When a human being dies, he stops breathing and his heart does no longer beat. The cardiac arrest has been for a long time the measure to decide if a person is really dead. But in 1952, the heart-lung machine was invented. Thanks to it, human beings whose neuronal control centers failed can be kept alive. This saved a lot of lives and made organ transplants possible. We explain why the brain death diagnosis and the clearance for the removal of organs are still difficult medical decisions.
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Image: “Drip.” by Guian Bolisay. Licence: CC BY SA 2.0

Definition of Brain Death

Irreversible cessation of all brain and brain stem functions, regardless of cause.

For medicines, it is valid to understand the difference between a deep coma and brain death. A deep coma also includes the failure of basic reflexes. Pain stimulus is no longer perceived, the aspiration has to be performed artificially.

Nevertheless, a coma can be about disruptions of one or more brain centers: Some areas can be irretrievable “dead” while other areas are mentally lively. Brain death, or rather general brain death, is a coma with a complete failure of the functions of:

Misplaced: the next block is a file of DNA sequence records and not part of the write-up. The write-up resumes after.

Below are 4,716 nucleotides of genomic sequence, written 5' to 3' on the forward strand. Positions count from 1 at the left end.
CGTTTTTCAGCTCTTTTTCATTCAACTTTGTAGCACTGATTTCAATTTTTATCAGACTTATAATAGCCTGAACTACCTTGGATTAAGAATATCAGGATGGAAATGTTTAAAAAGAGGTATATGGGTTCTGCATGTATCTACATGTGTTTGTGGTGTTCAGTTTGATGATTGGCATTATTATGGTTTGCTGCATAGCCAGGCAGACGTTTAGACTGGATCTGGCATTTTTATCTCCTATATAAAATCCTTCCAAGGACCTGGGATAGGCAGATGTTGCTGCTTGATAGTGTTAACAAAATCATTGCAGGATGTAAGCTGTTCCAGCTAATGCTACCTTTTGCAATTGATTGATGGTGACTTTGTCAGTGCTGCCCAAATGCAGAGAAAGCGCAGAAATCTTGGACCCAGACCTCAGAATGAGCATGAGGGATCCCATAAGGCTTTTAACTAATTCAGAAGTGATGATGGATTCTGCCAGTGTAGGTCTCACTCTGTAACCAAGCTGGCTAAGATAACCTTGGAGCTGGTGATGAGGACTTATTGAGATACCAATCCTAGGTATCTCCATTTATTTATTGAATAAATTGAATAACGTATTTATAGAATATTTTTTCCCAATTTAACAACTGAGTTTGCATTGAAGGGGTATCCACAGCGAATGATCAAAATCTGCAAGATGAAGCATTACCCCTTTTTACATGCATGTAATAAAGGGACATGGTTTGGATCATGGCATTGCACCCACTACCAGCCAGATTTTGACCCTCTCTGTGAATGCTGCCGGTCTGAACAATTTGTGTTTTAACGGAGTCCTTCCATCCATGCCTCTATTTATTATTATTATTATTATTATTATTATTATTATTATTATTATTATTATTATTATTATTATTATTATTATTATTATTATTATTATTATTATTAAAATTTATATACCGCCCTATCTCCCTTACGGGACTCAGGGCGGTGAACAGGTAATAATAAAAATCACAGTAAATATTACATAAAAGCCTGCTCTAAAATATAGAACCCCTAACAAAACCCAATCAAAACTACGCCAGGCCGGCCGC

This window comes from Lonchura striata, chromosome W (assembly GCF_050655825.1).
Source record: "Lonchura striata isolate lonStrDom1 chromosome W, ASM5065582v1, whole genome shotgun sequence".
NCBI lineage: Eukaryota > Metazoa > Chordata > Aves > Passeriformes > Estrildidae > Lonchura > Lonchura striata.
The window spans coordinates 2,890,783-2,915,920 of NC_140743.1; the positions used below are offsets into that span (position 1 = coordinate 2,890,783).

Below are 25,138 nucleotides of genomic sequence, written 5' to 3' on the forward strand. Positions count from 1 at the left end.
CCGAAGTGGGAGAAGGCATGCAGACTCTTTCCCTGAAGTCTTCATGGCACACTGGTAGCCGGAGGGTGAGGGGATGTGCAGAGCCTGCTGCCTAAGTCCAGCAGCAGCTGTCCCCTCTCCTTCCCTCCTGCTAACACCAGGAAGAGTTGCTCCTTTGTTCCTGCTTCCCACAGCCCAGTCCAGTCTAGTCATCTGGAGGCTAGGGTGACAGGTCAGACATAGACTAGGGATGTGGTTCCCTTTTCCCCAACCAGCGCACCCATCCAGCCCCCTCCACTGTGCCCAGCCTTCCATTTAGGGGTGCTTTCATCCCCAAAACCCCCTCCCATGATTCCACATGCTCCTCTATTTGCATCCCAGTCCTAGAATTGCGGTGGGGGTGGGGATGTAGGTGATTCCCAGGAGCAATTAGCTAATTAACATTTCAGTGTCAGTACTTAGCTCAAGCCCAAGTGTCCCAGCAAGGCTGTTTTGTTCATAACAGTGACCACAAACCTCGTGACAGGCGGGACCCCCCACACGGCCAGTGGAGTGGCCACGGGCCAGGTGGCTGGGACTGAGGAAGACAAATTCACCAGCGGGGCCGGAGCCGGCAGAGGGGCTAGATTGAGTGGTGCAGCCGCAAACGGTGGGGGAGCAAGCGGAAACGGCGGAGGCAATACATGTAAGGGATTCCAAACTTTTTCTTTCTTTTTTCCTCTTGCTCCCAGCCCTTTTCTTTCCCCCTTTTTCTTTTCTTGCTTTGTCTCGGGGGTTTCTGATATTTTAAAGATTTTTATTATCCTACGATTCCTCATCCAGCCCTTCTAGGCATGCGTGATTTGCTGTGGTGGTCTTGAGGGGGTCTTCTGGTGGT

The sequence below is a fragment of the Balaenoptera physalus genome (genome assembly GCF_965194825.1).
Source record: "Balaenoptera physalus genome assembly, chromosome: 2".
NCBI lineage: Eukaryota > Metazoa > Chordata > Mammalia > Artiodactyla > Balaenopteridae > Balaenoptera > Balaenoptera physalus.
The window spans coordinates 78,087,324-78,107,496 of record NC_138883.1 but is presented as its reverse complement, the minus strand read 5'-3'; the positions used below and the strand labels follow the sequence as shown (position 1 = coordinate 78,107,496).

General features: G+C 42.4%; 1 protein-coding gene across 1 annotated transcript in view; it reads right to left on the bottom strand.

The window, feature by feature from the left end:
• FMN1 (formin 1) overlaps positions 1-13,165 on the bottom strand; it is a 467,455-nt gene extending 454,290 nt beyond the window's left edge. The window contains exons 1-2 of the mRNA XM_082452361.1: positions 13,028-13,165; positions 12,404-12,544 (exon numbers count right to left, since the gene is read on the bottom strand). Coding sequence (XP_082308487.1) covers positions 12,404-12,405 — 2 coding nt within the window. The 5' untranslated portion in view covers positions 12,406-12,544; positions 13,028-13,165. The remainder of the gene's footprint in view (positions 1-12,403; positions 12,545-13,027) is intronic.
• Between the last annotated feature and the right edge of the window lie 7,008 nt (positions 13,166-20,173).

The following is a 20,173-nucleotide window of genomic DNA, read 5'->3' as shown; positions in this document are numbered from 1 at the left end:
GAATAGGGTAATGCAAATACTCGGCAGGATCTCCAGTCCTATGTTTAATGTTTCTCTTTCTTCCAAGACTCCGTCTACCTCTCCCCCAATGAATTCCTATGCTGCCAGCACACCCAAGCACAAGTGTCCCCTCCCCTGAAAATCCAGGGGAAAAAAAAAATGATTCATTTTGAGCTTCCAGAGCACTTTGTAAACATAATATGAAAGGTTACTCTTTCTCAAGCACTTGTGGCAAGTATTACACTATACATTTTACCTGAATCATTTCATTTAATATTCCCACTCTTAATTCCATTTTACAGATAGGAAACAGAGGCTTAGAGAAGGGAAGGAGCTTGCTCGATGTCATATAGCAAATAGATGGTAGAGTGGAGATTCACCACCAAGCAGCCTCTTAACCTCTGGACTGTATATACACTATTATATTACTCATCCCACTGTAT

• Cerebrum
  • Cerebellum

If all three components failed, it can be considered that a patient is not consciously or is unconsciously alive.

Particular nerve cells or smaller areas of the brain can be according to this definition still active. But these cannot bring back the central nervous entity of a functioning brain.

Etiology of Brain Death

  1. Severe head injury
  2. Hypertensive intracerebral hemorrhage
  3. Ischemia of brain
  4. Aneurysmal subarachnoid hemorrhage
  5. There are some drugs which can change neurological, neuromuscular function and EEG like neuroparalytic and anesthetic drugs

Examination and Diagnosis of Brain Death

To identify undeniably the diagnosis of brain death, the examination of two experienced deaths is required. These are not allowed to be part of the process of the organ transplantation in order to decide impartially.

Signs of brain death

  1. Pupils of the patient do not respond to light
  2. There is no response like blinking of eyes on touching the surface of the eyeball of the patient
  3. On touching the inner part of the throat near the uvula there is no gagging
  4. The patient needs to be put on the ventilator
  5. Skin remains warm when we touch it
  6. On injecting atropine 1 to 2 mg intravenously it will not increase the heartbeat not more than 6 beats per minute. This is due to the non-stimulation of the vagus nerve

Approach to brain death

1. Severe brain damage
2. Exclusion of other causes (for example intoxication, hypothermia)

Proof of symptoms:
1. Coma
2. Brain stem areflexia (for example pupil reflexes)
3. Failure of spontaneous breathing

Proof of irreversibility:
1. No change after 12-72 hours
2. Repetition of the proof of symptoms
Instrumental diagnostics (for example null lines-EEG for 30 minutes


If the diagnosis of brain death is made, there are three ways for the further process of the patient:

  1. He remains connected to the machines till the natural decrease
  2. It is decided by a living will or relatives that the machines are shut down